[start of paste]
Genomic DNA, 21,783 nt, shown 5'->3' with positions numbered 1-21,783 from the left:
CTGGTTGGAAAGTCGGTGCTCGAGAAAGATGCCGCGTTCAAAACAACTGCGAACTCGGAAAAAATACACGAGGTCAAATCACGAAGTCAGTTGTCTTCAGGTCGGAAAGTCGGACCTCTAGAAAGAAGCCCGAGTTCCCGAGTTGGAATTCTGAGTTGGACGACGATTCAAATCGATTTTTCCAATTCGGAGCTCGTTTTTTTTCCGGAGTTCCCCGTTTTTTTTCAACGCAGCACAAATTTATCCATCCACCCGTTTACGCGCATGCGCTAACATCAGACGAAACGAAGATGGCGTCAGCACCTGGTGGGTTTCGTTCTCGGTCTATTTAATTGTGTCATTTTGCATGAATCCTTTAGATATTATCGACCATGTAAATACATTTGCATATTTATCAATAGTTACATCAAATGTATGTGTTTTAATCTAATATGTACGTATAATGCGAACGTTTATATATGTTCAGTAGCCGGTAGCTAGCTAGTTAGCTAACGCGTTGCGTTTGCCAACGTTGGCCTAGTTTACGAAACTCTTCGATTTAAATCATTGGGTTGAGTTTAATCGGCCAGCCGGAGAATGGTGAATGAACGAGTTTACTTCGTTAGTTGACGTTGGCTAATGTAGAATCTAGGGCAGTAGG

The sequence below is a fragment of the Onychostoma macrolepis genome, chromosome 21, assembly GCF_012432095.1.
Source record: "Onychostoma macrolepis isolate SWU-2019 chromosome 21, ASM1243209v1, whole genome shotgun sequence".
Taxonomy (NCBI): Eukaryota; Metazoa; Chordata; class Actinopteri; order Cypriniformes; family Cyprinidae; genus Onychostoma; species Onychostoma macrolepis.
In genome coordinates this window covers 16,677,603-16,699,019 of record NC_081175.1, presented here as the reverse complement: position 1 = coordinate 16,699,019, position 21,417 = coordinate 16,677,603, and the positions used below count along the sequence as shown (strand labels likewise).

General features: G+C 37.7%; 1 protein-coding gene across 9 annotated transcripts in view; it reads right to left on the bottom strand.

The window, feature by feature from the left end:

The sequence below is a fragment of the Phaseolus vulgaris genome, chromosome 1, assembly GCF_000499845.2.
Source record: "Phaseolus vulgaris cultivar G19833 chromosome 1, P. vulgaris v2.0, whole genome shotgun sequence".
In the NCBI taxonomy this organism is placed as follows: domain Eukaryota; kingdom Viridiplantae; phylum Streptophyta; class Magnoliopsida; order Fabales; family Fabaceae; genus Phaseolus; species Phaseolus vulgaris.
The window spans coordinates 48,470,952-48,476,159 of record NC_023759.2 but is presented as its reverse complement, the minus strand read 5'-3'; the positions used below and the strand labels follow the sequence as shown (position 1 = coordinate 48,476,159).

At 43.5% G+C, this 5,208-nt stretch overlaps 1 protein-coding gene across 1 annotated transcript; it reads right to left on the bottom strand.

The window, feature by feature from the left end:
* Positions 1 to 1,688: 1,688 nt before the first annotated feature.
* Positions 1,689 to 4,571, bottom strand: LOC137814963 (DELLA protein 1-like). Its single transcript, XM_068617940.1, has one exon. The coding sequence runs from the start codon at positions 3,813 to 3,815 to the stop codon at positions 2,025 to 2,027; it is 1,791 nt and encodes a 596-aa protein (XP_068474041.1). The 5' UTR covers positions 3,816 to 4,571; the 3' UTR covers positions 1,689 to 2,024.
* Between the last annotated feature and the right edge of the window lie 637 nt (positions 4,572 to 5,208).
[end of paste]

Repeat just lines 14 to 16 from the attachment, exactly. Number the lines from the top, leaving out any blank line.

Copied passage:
The window, feature by feature from the left end:
* Positions 1 to 1,688: 1,688 nt before the first annotated feature.
* Positions 1,689 to 4,571, bottom strand: LOC137814963 (DELLA protein 1-like). Its single transcript, XM_068617940.1, has one exon. The coding sequence runs from the start codon at positions 3,813 to 3,815 to the stop codon at positions 2,025 to 2,027; it is 1,791 nt and encodes a 596-aa protein (XP_068474041.1). The 5' UTR covers positions 3,816 to 4,571; the 3' UTR covers positions 1,689 to 2,024.